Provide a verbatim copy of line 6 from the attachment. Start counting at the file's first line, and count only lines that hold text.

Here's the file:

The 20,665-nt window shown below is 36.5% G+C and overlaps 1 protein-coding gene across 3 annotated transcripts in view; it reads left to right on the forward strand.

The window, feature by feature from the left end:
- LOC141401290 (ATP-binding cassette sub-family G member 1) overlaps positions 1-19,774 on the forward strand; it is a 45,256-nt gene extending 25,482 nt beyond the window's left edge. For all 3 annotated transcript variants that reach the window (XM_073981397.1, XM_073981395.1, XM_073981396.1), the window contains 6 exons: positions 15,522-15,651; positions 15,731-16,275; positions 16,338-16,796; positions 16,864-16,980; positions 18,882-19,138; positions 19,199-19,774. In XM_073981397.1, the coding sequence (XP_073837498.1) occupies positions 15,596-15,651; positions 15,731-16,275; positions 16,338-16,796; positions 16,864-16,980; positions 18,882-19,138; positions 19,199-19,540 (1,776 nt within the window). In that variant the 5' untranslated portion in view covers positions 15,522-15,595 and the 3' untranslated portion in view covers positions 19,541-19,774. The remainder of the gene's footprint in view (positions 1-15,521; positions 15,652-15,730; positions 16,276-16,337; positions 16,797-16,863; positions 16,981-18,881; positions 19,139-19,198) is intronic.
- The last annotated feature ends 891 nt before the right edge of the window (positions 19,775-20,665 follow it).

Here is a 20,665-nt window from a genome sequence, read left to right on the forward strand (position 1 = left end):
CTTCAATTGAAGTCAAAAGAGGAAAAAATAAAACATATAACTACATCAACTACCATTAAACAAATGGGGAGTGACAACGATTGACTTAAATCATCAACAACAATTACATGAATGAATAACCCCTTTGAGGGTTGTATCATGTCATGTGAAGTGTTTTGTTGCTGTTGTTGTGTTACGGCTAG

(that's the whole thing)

CTTCAATTGAAGTCAAAAGAGGAAAAAATAAAACATATAACTACATCAACTACCATTAAACAAATGGGGAGTGACAACGATTGACTTAAATCATCAACAACAATTACATGAATGAATAACCCCTTTGAGGGTTGTATCATGTCATGTGAAGTGTTTTGTTGCTGTTGTTGTGTTACGGCTAG